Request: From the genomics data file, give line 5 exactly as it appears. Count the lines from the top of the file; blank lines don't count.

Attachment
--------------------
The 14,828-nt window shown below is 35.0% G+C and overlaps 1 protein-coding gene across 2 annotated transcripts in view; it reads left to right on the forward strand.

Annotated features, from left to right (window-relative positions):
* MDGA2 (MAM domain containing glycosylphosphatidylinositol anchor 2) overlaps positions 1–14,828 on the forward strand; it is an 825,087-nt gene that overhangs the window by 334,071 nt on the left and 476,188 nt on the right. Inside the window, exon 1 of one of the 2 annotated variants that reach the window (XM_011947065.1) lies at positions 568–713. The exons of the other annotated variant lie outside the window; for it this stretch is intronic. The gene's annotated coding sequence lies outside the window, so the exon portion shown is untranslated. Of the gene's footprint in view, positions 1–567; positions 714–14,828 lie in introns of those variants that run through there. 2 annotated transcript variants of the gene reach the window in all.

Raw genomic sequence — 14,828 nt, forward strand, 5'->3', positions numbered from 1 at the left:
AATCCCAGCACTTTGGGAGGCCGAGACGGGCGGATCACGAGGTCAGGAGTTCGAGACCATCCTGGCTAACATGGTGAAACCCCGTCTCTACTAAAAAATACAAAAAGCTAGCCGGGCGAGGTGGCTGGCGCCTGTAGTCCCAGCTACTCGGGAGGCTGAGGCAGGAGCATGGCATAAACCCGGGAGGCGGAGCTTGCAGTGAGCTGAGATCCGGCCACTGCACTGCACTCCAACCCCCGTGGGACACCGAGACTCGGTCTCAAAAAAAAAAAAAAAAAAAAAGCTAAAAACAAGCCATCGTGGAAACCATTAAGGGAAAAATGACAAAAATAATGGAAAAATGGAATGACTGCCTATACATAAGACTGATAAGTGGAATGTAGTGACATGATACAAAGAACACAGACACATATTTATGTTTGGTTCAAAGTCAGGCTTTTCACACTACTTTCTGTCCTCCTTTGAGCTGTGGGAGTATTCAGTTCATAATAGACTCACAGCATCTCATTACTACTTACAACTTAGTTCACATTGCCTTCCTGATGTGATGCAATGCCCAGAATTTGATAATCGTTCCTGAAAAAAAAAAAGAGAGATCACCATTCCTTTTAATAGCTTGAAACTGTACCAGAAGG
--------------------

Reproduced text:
AATCCCAGCACTTTGGGAGGCCGAGACGGGCGGATCACGAGGTCAGGAGTTCGAGACCATCCTGGCTAACATGGTGAAACCCCGTCTCTACTAAAAAATACAAAAAGCTAGCCGGGCGAGGTGGCTGGCGCCTGTAGTCCCAGCTACTCGGGAGGCTGAGGCAGGAGCATGGCATAAACCCGGGAGGCGGAGCTTGCAGTGAGCTGAGATCCGGCCACTGCACTGCACTCCAACCCCCGTGGGACACCGAGACTCGGTCTCAAAAAAAAAAAAAAAAAAAAAGCTAAAAACAAGCCATCGTGGAAACCATTAAGGGAAAAATGACAAAAATAATGGAAAAATGGAATGACTGCCTATACATAAGACTGATAAGTGGAATGTAGTGACATGATACAAAGAACACAGACACATATTTATGTTTGGTTCAAAGTCAGGCTTTTCACACTACTTTCTGTCCTCCTTTGAGCTGTGGGAGTATTCAGTTCATAATAGACTCACAGCATCTCATTACTACTTACAACTTAGTTCACATTGCCTTCCTGATGTGATGCAATGCCCAGAATTTGATAATCGTTCCTGAAAAAAAAAAAGAGAGATCACCATTCCTTTTAATAGCTTGAAACTGTACCAGAAGG